“Whereas existing methods focus on learning the alignment between the speaker’s lip movements and the sounds they generate, we propose to leverage the speaker’s face appearance as an additional prior to isolate the corresponding vocal qualities they are likely to produce,” the researchers said.
The human perceptual system draws heavily on visual information to reduce ambiguities in the audio and modulate attention on an active speaker in a busy environment. Automating this process of speech separation has many valuable applications, including:
- Assistive technology for the hearing impaired.
- Superhuman hearing in a wearable augmented reality device.
- Better transcription of spoken content in noisy in-the-wild internet videos.
The researchers first formally defined the problem before presenting the audio-visual speech separation network. The paper then introduced learning audiovisual speech separation and cross-modal face-voice embeddings in a multi-task learning framework and finally presented the training criteria and inference procedures
“We use the visual cues in the face track to guide the speech separation for each speaker. The visual stream of our network consists of two parts: a lip motion analysis network and a facial attributes analysis network,” the paper read.
The lip motion analysis network includes:
- The lip motion analysis network takes N mouth regions of interest (ROIs) as input, and it consists of a 3D convolutional layer.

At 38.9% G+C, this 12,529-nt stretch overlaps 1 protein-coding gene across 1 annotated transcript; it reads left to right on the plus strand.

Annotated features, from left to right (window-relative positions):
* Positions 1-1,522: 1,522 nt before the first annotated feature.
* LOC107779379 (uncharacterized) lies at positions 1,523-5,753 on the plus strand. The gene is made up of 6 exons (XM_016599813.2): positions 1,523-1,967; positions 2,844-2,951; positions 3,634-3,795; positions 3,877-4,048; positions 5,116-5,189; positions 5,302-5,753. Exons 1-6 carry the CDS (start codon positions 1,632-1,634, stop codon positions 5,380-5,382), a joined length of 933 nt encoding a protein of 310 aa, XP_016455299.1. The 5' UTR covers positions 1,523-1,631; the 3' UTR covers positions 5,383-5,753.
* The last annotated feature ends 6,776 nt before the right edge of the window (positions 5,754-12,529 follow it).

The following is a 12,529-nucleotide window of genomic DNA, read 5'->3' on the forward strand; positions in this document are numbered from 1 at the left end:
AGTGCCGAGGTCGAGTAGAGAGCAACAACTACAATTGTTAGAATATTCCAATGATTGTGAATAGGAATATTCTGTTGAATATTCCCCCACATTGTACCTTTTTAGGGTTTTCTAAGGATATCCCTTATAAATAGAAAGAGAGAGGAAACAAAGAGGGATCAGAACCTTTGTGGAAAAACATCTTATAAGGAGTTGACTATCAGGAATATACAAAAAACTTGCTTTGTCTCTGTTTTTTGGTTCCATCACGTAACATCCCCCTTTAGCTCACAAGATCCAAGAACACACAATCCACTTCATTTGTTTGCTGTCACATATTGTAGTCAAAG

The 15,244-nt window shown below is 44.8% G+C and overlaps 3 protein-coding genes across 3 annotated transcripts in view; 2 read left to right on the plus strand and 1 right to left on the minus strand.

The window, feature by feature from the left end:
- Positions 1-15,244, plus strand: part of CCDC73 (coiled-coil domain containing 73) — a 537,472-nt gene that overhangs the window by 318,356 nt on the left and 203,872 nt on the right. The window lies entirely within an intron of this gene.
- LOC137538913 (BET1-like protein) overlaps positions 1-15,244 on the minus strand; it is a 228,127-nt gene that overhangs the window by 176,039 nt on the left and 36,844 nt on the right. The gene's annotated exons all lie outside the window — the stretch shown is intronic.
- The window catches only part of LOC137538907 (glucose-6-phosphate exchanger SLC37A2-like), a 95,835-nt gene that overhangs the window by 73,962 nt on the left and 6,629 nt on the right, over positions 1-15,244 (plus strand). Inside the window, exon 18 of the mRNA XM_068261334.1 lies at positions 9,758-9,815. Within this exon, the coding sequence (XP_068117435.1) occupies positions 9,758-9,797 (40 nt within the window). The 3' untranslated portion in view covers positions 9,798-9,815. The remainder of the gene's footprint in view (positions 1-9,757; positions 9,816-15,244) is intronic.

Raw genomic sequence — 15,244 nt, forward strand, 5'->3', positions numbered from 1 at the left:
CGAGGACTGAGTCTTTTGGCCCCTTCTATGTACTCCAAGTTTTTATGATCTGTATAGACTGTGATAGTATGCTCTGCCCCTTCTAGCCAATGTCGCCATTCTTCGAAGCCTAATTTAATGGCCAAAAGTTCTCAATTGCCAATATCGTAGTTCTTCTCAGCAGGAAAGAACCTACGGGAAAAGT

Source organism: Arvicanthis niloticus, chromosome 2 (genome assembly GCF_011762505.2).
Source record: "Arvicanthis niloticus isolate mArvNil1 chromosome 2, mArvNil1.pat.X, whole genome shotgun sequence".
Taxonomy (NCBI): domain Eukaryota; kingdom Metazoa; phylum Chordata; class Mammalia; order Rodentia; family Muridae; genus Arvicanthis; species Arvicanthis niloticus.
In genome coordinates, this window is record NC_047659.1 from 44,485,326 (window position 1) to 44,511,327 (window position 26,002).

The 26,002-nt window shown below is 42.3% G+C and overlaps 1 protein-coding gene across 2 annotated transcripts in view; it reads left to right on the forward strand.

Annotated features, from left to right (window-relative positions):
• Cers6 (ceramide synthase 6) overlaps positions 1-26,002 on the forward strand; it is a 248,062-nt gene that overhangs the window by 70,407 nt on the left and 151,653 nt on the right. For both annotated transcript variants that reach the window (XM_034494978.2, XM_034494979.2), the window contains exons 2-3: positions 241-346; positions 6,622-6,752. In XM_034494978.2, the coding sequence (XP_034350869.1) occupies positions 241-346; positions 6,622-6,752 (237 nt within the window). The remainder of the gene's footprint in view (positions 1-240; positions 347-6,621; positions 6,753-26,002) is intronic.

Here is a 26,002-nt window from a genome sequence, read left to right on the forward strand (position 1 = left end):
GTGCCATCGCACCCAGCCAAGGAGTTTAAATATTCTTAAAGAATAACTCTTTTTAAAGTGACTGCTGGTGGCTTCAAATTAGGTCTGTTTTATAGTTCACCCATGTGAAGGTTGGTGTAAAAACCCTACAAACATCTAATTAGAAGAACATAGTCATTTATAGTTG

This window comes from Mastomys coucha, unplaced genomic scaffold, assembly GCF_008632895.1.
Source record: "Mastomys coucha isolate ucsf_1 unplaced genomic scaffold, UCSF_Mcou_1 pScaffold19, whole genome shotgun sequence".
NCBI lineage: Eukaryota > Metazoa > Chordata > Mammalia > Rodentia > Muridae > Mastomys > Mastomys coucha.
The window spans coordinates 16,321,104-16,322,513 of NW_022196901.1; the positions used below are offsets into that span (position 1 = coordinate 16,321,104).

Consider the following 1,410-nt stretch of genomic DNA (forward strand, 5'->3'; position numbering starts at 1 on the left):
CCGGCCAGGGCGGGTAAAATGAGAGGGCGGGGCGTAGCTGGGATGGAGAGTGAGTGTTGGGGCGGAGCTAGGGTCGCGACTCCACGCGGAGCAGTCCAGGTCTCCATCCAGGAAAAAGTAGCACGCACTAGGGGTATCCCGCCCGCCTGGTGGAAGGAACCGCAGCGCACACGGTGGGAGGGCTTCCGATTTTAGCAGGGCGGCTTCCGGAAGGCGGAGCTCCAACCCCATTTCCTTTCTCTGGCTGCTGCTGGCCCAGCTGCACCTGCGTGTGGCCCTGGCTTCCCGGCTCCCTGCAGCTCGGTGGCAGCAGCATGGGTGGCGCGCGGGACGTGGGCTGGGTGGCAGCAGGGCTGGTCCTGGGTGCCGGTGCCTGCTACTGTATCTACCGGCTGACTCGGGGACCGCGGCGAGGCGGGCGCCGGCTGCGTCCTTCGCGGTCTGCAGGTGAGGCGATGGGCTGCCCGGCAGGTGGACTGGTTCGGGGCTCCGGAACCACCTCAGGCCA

- This is followed by a ShuffleNet v2 network to extract a time-indexed sequence of feature vectors.
- They are then processed by a temporal convolutional network (TCN) to extract the final lip motion feature map of dimension Vl×N.
For the facial attributes analysis network, researchers used:
- ResNet-18 network that takes a single face image randomly sampled from the face track as input to extract a face embedding that encodes the facial attributes of the speaker.
- Then replicate the facial attributes feature along the time dimension to concatenate with the lip motion feature map and obtain a final visual feature.
“The facial attributes feature represents an identity code whose role is to identify the space of expected frequencies or other audio properties for the speaker’s voice, while the role of the lip motion is to isolate the articulated speech specific to that segment. Together they provide complementary visual cues to guide the speech separation process.”
On the audio side, the team uses a U-Net style network tailored to audio-visual speech separation. It consists of an encoder and a decoder network.
Result & scope
Lip motion is directly correlated with the speech content and is much more informative for speech separation. However, the performance of the lip motion-based model suffers dramatically when the lip motion is unreliable, as often the case in real-world videos. “Our VISUALVOICE approach combines the complementary cues in both the lip motion and the face-voice embedding learned with cross-modal consistency and thus is less vulnerable to unreliable lip motion,” said researchers. Check out the demo here.
Cross-modal embedding learning could benefit from the Facebook model’s joint learning. Researchers intend to evaluate the cross-modal verification task, in which the system must decide if a given face and voice belong to the same person.
“Our design for the cross-modal matching and speaker consistency losses is not restricted to the speech separation task and can be potentially useful for other audio-visual applications, such as learning intermediate features for speaker identification and sound source localization. As future work, we plan to explicitly model the fine-grained cross-modal attributes of faces and voices and leverage them to further enhance speech separation,” the researchers concluded.